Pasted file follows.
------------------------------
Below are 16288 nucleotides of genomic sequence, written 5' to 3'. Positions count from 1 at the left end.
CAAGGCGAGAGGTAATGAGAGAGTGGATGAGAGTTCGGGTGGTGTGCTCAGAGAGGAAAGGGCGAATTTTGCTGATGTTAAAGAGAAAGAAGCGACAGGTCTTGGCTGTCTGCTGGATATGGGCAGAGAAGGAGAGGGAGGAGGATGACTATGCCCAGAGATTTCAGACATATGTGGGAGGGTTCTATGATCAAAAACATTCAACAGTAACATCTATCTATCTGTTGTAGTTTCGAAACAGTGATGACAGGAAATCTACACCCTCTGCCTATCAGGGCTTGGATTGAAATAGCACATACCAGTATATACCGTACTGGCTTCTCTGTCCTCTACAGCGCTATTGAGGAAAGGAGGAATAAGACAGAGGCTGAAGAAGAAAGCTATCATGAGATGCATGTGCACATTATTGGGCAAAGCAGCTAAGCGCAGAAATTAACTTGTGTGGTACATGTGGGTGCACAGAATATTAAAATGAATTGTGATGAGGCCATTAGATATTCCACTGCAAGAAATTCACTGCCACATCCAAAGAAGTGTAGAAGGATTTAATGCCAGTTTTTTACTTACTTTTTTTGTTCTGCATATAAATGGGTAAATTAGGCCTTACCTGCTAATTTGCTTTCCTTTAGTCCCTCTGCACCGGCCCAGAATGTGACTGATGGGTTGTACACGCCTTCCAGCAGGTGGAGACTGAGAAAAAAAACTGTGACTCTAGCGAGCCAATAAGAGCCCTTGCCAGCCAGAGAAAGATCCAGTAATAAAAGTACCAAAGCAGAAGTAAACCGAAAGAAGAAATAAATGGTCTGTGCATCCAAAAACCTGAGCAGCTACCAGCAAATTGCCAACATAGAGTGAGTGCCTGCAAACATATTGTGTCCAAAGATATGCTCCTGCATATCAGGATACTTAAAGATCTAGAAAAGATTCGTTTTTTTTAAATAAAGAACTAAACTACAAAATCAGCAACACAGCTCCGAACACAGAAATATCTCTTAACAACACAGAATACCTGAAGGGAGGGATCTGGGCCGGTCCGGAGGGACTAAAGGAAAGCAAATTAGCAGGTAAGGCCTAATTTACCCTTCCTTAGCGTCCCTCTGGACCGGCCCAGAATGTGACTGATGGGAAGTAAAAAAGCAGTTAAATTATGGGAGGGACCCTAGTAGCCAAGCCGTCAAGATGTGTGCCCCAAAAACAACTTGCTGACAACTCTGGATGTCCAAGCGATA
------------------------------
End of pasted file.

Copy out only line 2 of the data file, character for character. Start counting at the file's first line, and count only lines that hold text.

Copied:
CAAGGCGAGAGGTAATGAGAGAGTGGATGAGAGTTCGGGTGGTGTGCTCAGAGAGGAAAGGGCGAATTTTGCTGATGTTAAAGAGAAAGAAGCGACAGGTCTTGGCTGTCTGCTGGATATGGGCAGAGAAGGAGAGGGAGGAGGATGACTATGCCCAGAGATTTCAGACATATGTGGGAGGGTTCTATGATCAAAAACATTCAACAGTAACATCTATCTATCTGTTGTAGTTTCGAAACAGTGATGACAGGAAATCTACACCCTCTGCCTATCAGGGCTTGGATTGAAATAGCACATACCAGTATATACCGTACTGGCTTCTCTGTCCTCTACAGCGCTATTGAGGAAAGGAGGAATAAGACAGAGGCTGAAGAAGAAAGCTATCATGAGATGCATGTGCACATTATTGGGCAAAGCAGCTAAGCGCAGAAATTAACTTGTGTGGTACATGTGGGTGCACAGAATATTAAAATGAATTGTGATGAGGCCATTAGATATTCCACTGCAAGAAATTCACTGCCACATCCAAAGAAGTGTAGAAGGATTTAATGCCAGTTTTTTACTTACTTTTTTTGTTCTGCATATAAATGGGTAAATTAGGCCTTACCTGCTAATTTGCTTTCCTTTAGTCCCTCTGCACCGGCCCAGAATGTGACTGATGGGTTGTACACGCCTTCCAGCAGGTGGAGACTGAGAAAAAAAACTGTGACTCTAGCGAGCCAATAAGAGCCCTTGCCAGCCAGAGAAAGATCCAGTAATAAAAGTACCAAAGCAGAAGTAAACCGAAAGAAGAAATAAATGGTCTGTGCATCCAAAAACCTGAGCAGCTACCAGCAAATTGCCAACATAGAGTGAGTGCCTGCAAACATATTGTGTCCAAAGATATGCTCCTGCATATCAGGATACTTAAAGATCTAGAAAAGATTCGTTTTTTTTAAATAAAGAACTAAACTACAAAATCAGCAACACAGCTCCGAACACAGAAATATCTCTTAACAACACAGAATACCTGAAGGGAGGGATCTGGGCCGGTCCGGAGGGACTAAAGGAAAGCAAATTAGCAGGTAAGGCCTAATTTACCCTTCCTTAGCGTCCCTCTGGACCGGCCCAGAATGTGACTGATGGGAAGTAAAAAAGCAGTTAAATTATGGGAGGGACCCTAGTAGCCAAGCCGTCAAGATGTGTGCCCCAAAAACAACTTGCTGACAACTCTGGATGTCCAAGCGATA